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So I know about using braces when backing up a file to making this sweet and easy like so:

cp -v original.xml{,.backup}

But if I wanted to restore the original I would have to do this

cp -v original.xml.backup original.xml

Is there a neat way to shorten this in a way similar to how brace expansion shortened the first command?

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2  
it can get even shorter cp -v original.xml{*,} but then this will work for one file only. Just an idea! –  val0x00ff Aug 14 '13 at 14:32
    
@val0x00ff That's a nifty way to truncate as well I'll keep it in mind! –  jmathew Aug 14 '13 at 14:38

2 Answers 2

up vote 2 down vote accepted

Just put the comma on the other side

cp -v original.xml{.backup,}
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Awesome seems obvious now! –  jmathew Aug 14 '13 at 14:29
    
@jmathew Good moment to learn what the brace expansion actually does! –  Bernhard Aug 14 '13 at 15:15
    
@Bernhard Ha yea I should. Like a lot of unix concepts brace expansion is one of those things which I've only ever learned just enough of to get by. –  jmathew Aug 14 '13 at 15:25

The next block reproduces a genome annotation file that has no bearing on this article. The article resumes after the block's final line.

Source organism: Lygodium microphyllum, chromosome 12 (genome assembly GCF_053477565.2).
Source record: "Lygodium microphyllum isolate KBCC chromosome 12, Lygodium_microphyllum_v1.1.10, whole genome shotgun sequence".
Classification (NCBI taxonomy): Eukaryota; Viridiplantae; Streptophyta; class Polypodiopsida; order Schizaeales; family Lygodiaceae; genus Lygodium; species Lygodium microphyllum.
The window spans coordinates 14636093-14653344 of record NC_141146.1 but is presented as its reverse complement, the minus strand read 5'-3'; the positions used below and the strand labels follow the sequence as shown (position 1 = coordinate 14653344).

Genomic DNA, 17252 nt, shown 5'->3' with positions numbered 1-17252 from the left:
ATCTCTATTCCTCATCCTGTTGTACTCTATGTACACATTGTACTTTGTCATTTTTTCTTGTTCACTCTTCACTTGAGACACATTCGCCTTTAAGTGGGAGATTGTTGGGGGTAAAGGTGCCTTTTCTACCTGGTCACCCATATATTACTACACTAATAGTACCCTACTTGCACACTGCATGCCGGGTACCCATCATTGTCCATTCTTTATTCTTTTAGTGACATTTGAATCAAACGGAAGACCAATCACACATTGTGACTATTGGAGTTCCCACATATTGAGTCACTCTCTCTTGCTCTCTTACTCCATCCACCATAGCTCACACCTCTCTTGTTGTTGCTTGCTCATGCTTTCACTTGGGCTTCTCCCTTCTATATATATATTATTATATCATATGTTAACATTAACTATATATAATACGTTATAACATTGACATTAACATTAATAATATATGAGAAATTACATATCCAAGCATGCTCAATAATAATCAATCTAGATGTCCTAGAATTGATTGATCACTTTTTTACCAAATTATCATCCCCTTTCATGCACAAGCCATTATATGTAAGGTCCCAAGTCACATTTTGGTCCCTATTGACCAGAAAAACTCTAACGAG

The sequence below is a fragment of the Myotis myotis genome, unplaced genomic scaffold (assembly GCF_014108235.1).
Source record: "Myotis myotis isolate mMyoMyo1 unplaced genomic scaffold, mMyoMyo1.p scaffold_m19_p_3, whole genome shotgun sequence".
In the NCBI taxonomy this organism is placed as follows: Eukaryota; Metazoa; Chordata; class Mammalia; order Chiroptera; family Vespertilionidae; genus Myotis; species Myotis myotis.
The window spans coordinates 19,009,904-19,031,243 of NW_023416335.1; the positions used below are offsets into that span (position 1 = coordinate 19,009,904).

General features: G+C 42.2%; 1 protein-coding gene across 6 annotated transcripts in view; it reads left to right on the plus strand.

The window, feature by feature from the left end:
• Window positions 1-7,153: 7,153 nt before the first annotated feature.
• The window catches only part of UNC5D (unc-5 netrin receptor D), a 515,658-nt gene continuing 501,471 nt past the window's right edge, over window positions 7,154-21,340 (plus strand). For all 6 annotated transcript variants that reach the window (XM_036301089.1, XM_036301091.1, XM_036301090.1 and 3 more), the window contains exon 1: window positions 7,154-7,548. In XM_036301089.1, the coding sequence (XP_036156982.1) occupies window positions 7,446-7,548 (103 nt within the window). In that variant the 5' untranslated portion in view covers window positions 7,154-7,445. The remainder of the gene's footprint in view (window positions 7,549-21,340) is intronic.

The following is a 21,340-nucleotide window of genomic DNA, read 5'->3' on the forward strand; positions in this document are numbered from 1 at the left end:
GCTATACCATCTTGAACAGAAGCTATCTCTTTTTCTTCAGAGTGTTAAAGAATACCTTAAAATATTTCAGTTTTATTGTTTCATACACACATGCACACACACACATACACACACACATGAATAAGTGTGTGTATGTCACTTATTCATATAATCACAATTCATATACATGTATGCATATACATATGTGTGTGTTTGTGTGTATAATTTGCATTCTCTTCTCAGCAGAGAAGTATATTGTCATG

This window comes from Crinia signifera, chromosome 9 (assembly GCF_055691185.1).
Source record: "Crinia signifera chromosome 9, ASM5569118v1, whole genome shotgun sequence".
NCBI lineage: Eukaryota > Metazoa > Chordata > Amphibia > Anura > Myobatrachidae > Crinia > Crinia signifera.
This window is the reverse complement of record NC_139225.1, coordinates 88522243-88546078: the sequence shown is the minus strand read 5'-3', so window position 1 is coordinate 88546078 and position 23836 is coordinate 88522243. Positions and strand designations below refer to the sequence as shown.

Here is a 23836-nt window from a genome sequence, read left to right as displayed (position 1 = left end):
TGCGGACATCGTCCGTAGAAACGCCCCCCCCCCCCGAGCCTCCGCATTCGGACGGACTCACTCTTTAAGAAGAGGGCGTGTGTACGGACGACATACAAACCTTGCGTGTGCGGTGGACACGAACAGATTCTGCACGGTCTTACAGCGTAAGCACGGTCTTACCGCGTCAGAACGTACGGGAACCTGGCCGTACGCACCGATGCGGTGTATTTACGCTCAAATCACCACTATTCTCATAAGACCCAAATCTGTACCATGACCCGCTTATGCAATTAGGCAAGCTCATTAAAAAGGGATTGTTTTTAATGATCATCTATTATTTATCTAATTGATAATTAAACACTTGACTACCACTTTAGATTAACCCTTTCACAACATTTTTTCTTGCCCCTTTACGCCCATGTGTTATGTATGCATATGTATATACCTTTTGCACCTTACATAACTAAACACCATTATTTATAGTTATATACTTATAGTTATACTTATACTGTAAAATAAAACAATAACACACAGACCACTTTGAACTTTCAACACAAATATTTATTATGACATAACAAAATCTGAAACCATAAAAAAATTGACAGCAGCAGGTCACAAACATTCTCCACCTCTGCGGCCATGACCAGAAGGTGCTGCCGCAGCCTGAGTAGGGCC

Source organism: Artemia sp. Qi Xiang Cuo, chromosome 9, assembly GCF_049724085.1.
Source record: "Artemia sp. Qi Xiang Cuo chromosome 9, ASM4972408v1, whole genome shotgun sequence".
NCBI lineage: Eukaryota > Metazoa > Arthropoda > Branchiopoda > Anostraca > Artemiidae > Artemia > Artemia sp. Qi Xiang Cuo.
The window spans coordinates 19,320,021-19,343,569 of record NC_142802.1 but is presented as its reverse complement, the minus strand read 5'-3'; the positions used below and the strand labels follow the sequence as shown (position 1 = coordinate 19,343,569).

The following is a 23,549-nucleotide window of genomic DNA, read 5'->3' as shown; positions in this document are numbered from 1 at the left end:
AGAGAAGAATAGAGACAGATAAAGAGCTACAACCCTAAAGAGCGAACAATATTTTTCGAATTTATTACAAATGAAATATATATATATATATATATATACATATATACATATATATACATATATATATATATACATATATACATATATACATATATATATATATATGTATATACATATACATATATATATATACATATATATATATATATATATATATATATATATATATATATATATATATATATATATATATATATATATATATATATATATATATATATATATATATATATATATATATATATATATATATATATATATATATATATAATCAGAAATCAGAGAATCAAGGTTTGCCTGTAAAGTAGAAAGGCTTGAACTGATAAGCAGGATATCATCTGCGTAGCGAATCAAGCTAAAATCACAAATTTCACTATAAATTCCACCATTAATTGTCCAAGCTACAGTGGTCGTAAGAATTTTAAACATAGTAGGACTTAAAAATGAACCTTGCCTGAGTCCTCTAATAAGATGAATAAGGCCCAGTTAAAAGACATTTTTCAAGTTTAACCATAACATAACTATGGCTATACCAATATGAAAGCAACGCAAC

@jmathew Keeping up with new questions on this site and reading old, top voted question, should get you going quite a lot :) –  Bernhard Aug 14 '13 at 16:29

Alternatively, with tcsh, bash or zsh:

cp -v original.xml.backup !#:$:r
  • !: history expansion
  • #: current command line
  • :$: last word
  • :r: get the rest (that is, without the extension)

(yes, I know, too long, twisting fingers too much)

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Wow thats complicated but definitely cool. I didn't know I could learn so much from 6 characters! –  jmathew Aug 14 '13 at 16:30

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